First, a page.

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      Human Rabies: A Reemerging Disease in Costa Rica?


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          Two human rabies cases caused by a bat-associated virus variant were identified in September 2001 in Costa Rica, after a 31-year absence of the disease in persons. Both patients lived in a rural area where cattle had a high risk for bat bites, but neither person had a definitive history of being bitten by a rabid animal. Characterization of the rabies viruses from the patients showed that the reservoir was the hematophagous Vampire Bat, Desmodus rotundus, and that a sick cat was the vector.

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          European Bat Lyssavirus Infection in Spanish Bat Populations

          From 1992 to 2000, 976 sera, 27 blood pellets, and 91 brains were obtained from 14 bat species in 37 localities in Spain. Specific anti-European bat lyssavirus 1 (EBL1)-neutralizing antibodies have been detected in Myotis myotis, Miniopterus schreibersii, Tadarida teniotis, and Rhinolophus ferrumequinum in the region of Aragon and the Balearic Islands. Positive results were also obtained by nested reverse transcription-polymerase chain reaction on brain, blood pellet, lung, heart, tongue, and esophagus-larynx-pharynx of M. myotis, Myotis nattereri, R. ferrumequinum, and M. schreibersii. Determination of nucleotide sequence confirmed the presence of EBL1 RNA in the different tissues. In one colony, the prevalence of seropositive bats over time corresponded to an asymmetrical curve, with a sudden initial increase peaking at 60% of the bats, followed by a gradual decline. Banded seropositive bats were recovered during several years, indicating that EBL1 infection in these bats was nonlethal. At least one of this species (M. schreibersii) is migratory and thus could be partially responsible for the dissemination of EBL1 on both shores of the Mediterranean Sea.
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            Australian bat lyssavirus infection: a second human case, with a long incubation period.

            In December 1998, a 37-year-old Queensland woman died from a rabies-like illness, 27 months after being bitten by a flying fox (fruit bat). Molecular techniques enabled diagnosis of infection with Australian bat lyssavirus (ABL), the second human case to be recognised and the first to be acquired from a flying fox. It must be assumed that any bat in Australia could transmit ABL; anyone bitten or scratched by a bat should immediately wash the wounds thoroughly with soap and water and promptly seek medical advice.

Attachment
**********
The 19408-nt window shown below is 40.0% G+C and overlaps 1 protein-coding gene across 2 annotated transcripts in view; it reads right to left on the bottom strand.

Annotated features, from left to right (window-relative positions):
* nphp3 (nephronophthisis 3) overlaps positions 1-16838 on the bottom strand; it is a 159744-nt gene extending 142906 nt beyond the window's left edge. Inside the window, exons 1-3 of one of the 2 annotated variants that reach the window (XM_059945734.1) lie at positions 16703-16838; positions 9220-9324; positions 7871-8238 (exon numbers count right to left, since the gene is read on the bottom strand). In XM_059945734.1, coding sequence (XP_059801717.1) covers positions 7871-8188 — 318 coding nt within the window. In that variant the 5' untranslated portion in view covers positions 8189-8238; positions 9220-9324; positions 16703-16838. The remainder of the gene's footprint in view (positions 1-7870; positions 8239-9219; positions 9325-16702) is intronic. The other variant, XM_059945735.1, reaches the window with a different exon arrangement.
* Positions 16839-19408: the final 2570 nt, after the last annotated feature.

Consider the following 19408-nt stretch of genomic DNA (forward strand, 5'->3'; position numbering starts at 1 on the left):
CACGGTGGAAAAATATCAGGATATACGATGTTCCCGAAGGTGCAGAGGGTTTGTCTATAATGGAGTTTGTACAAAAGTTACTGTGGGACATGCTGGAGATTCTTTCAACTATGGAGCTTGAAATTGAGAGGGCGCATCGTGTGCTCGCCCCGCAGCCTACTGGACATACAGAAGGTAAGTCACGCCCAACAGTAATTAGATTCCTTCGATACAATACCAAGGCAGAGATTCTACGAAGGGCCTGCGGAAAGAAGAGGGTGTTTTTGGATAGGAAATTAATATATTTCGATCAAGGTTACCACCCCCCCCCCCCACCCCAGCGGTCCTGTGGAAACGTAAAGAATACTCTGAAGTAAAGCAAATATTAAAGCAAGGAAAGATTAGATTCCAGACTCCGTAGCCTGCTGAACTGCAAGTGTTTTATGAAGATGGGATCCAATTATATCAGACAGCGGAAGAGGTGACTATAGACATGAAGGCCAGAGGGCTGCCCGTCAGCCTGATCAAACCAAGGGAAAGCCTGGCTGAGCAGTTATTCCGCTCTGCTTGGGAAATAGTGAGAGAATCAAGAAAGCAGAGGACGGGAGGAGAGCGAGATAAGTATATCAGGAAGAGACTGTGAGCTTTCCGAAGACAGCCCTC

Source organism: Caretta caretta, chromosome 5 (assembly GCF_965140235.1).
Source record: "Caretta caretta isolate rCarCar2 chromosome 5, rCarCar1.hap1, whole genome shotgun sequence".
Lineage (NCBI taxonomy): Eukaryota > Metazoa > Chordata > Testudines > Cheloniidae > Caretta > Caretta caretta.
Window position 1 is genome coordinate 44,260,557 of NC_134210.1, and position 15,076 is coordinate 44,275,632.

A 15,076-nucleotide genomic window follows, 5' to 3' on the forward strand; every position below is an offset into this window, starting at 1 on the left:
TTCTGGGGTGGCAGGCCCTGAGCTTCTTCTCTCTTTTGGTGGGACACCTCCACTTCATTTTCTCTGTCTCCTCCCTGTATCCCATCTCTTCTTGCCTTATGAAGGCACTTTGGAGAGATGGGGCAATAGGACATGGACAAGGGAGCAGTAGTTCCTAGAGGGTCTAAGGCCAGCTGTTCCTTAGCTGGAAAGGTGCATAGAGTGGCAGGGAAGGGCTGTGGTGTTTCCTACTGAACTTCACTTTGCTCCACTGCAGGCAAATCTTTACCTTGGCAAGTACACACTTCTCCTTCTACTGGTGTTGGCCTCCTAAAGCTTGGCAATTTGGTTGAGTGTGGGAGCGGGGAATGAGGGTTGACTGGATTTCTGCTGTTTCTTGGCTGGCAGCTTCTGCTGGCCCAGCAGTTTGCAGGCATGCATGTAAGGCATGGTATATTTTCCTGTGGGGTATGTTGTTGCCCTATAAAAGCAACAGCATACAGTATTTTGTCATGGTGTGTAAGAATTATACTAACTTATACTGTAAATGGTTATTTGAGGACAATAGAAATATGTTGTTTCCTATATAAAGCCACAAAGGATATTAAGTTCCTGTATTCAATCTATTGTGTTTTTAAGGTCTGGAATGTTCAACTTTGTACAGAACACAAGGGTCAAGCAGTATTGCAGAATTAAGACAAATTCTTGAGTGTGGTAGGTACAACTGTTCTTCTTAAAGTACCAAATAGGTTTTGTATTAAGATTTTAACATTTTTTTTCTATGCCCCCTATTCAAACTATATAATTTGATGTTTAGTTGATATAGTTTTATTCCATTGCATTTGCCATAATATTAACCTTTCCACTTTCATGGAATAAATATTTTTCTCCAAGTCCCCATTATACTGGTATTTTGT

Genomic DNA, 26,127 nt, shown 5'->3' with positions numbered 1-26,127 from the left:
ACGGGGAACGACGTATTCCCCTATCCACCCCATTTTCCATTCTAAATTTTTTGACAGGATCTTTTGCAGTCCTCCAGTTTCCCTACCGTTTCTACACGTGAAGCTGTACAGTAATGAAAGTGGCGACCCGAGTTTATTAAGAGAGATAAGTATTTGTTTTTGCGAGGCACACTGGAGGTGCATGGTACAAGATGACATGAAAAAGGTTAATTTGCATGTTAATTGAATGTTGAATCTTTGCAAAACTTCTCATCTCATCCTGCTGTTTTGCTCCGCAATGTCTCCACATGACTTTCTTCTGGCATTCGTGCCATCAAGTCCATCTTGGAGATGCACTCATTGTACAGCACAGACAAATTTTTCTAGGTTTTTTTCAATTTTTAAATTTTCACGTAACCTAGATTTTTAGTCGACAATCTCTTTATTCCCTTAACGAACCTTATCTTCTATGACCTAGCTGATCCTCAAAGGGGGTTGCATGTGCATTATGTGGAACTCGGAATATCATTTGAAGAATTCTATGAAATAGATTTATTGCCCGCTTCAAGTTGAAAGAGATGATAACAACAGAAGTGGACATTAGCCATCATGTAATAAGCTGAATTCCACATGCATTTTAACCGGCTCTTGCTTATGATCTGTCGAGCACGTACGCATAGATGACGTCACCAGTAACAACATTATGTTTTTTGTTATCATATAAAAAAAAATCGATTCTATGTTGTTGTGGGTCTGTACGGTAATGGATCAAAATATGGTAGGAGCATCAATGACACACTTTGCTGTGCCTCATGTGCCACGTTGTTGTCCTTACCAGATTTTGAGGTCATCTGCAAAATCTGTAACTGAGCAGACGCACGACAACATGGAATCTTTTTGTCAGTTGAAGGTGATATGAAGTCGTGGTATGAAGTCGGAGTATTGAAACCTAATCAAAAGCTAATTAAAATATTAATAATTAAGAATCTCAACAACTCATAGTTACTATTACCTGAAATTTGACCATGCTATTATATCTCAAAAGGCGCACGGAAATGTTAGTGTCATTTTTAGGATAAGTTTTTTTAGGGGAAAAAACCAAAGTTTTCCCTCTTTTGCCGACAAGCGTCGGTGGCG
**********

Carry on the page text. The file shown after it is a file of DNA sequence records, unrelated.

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              Emerging epidemiology of bat-associated cryptic cases of rabies in humans in the United States.

              In the United States, during the past half-century, the number of humans to die of rabies dramatically decreased to an average of 1-2 per year. Although the number of deaths is low, most deaths occur because individuals are unaware that they had been exposed to and infected with rabies virus, and, therefore, they do not seek effective postexposure treatment. Molecular epidemiological studies have linked most of these cryptic rabies exposures to rabies virus variants associated with insectivorous bats. In particular, virus variants associated with 2 relatively reclusive species, the silver-haired bat (Lasionycteris noctivagans) and the eastern pipistrelle (Pipistrellus subflavus), are the unexpected culprits of most cryptic cases of rabies in humans.

                Author and article information

                Emerg Infect Dis
                Emerging Infectious Diseases
                Centers for Disease Control and Prevention
                June 2003
                : 9
                : 6
                : 721-723
                [* ]Caja Costarricense de Seguro Social (CCSS), San José, Costa Rica
                []Hospital Nacional de Niños, San José, Costa Rica
                []Ministerio de Agricultura y Ganadería, San José, Costa Rica;
                [§ ]Instituto Costarricense de Investigación y Enseñanza en Nutrición y Salud (INCIENSA), San Isidro de Pérez Zeledón , Costa Rica
                []Epidemiología, Región Brunca, CCSS, Tres Ríos, Cartago , Costa Rica
                [# ]Epidemiología, Región Brunca, Ministerio de Salud de Costa Rica, San Isidro de Pérez Zeledón
                [** ]Centers for Disease Control and Prevention, Atlanta, Georgia, USA
                Author notes
                Address for correspondence: Xiomara Badilla, Programa de Análisis y Vigilancia Epidemiológica, Caja Costarricense de Seguro Social, P.O. Box: 466-2400, Desamparados, San José, Costa Rica; fax: (506) 257-9052; email: xbadilla@ 123456ccss.sa.cr

                Infectious disease & Microbiology
                costa rica,human rabies,dispatch,bat
                Infectious disease & Microbiology
                costa rica, human rabies, dispatch, bat


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